│   ├── stereo.timestamps
├── ...
Directory structure of dataset downloads.

It is intended that all zip archives are extracted into the same directory: this will preserve the folder structure indicated above when multiple traversals and / or sensors are downloaded. The timestamps files contain ASCII formatted data, with each line corresponding to the UNIX timestamp and chunk ID of a single image, LIDAR or radar scan. As mentioned above, in this release we do not chunk the data and so the chunk ID is always set to 1 (included to be consistent with the original Oxford RobotCar Dataset release).

Radar

Radar data is released as lossless PNG files in polar form with each row representing the sensor reading at each azimuth and each column representing the raw power return at a particular range. In the configuration used there are 400 azimuths per sweep (rows) and 3768 range bins (columns). The files are structured as radar/<timestamp>.png where <timestamp> is the starting UNIX timestamp of the capture, measured in microseconds.

To give users all the raw data they could need we also embed the following per azimuth meta data into the PNG file in the first 11 columns:

UNIX Timestamp as int64 in columns 1-8

Sweep counter as uint16 in columns 9-10 - Converted to angle with azimuth (radians) = sweep_counter / encoder_size * 2 * pi where for our configuration encoder_size is fixed to 5600.

Valid flag as uint8 in column 11 - A very small number of data packets carrying azimuth returns are infrequently dropped from the Navtech radar. To simplify usage for users we have interpolated adjacent returns so that each radar scan provided has 400 azimuths. If this is not desirable simply drop any row with the valid flag set to zero.

Polar radar sensor data as supplied in the Oxford 
Radar RobotCar Dataset. Each row represents the sensor reading at a particular azimuth and each column represents
a power return at a particular range (where the first 11 columns represent per azimuth metadata).
Polar radar sensor data as supplied in the Oxford Radar RobotCar Dataset. Each row represents the sensor reading at a particular azimuth and each column represents a power return at a particular range (where the first 11 columns represent per azimuth metadata).

Parsers for data extraction are provided in MATLAB and Python in the SDKs, detailed further below.

Velodyne

We provide Velodyne data in two formats, a raw form which encapsulates all the raw data we recorded from the sensor for users to do with as they please, or in binary form representing the pointcloud for a particular scan.

Parsers for data extraction for both forms are provided for numerous languages in the SDKs, detailed further below.

Velodyne Raw

Velodyne raw data is released as lossless PNG files with each column representing the sensor reading at each azimuth. The files are structured as <laser>/<timestamp>.png, where <laser> is velodyne_left or velodyne_right and <timestamp> is the UNIX timestamp of the capture, measured in microseconds. To give users all the raw data they could need we also embed per azimuth metadata into the png into the following rows:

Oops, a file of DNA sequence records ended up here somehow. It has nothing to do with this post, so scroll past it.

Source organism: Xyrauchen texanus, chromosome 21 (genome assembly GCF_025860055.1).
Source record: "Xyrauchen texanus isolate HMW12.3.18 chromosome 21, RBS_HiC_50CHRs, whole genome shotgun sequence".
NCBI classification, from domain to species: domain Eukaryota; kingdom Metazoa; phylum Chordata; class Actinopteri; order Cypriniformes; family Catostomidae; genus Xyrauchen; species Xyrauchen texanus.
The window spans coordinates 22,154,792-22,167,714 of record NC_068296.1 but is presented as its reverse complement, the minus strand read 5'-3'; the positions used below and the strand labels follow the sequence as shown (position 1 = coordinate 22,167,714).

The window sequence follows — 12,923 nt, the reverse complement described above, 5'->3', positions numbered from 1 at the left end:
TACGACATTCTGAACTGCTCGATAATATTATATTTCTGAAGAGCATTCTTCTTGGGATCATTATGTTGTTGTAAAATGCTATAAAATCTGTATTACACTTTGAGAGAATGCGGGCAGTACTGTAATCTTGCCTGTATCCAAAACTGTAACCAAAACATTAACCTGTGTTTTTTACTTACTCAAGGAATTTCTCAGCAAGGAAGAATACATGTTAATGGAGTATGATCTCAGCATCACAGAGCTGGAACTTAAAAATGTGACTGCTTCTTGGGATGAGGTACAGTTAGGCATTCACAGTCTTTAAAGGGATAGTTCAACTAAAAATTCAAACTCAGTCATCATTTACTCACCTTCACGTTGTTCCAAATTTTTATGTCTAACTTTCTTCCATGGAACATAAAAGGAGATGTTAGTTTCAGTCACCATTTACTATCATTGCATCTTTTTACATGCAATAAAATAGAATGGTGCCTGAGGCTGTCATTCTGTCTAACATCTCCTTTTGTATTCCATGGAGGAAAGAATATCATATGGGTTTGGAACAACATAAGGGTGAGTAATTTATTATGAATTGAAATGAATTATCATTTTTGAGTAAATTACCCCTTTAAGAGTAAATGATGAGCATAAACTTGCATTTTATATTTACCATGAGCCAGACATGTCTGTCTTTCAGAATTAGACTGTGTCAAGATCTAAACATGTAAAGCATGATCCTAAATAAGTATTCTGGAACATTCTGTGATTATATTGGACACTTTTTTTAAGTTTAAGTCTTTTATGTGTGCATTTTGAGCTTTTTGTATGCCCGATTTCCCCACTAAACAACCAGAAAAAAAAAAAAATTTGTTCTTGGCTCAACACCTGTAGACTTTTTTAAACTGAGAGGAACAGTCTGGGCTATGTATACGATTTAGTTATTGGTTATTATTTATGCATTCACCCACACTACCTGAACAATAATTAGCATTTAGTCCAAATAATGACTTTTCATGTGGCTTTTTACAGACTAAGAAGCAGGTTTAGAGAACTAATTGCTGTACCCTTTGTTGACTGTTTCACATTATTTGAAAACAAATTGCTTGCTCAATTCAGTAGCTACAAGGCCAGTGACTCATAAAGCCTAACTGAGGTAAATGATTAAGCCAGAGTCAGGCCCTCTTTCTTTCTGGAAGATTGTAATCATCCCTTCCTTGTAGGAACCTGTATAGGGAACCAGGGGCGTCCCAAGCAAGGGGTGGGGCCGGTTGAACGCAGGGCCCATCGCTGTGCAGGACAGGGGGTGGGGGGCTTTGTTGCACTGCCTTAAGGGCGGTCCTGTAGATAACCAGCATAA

Intensities as uint8 in rows 1-32 - Raw intensity readings for each elevation.

Ranges Raw as uint16 in rows 33-96 - Raw range readings for each elevation, converted to metres with
ranges (metres) = ranges_raw * hdl32e_range_resolution where hdl32e_range_resolution = 0.02 m.

Sweep counter as uint16 in rows 97-98 - Converted to angle with azimuth (radians) = sweep_counter / encoder_size * 2 * pi where encoder_size = 36000.

Approximate UNIX Timestamps as int64 in rows 99-106 - Timestamps are received for each data packet from the Velodyne LIDAR which includes 12 sets of readings for all 32 lasers. We have linearly interpolated timestamps at each azimuth reading but the user can extract the original received timestamps by simply taking every 12th timestamp.

The raw velodyne data can be converted into Cartesian (pointcloud) form using the development kit. Although approximately 2x slower than loading from the binary files, the raw files take approximately 8x less storage space.

Velodyne Raw sensor data as supplied in the Oxford 
Radar RobotCar Dataset. Each column represents a sensor reading at a particular azimuth and intensities, ranges, 
azimuth and timestamps encoded into various rows as detailed above.
Velodyne Raw sensor data as supplied in the Oxford Radar RobotCar Dataset. Each column represents a sensor reading at a particular azimuth and intensities, ranges, azimuth and timestamps encoded into various rows as detailed above.

Velodyne Binary

Velodyne binary data is released as single-precision floating point values packed into a binary file, similar to the Velodyne scan format in the KITTI dataset. The files are structured as <laser>/<timestamp>.bin, where <laser> is velodyne_left or velodyne_right and <timestamp> is the UNIX timestamp of the capture, measured in microseconds.

Each scan consists of (x, y, z, I) x N values, where x, y, z are the 3D Cartesian coordinates of the LIDAR return relative to the sensor (in metres), and I is the measured intensity value.

No correction for the motion of the vehicle has been performed when projecting the points into Cartesian coordinates; this can be performed by modifying the function for projecting Velodyne Raw Data into Cartesian coordinates to account for motion using the supplied interpolated timestamps for each azimuth.

Ground Truth Radar Odometry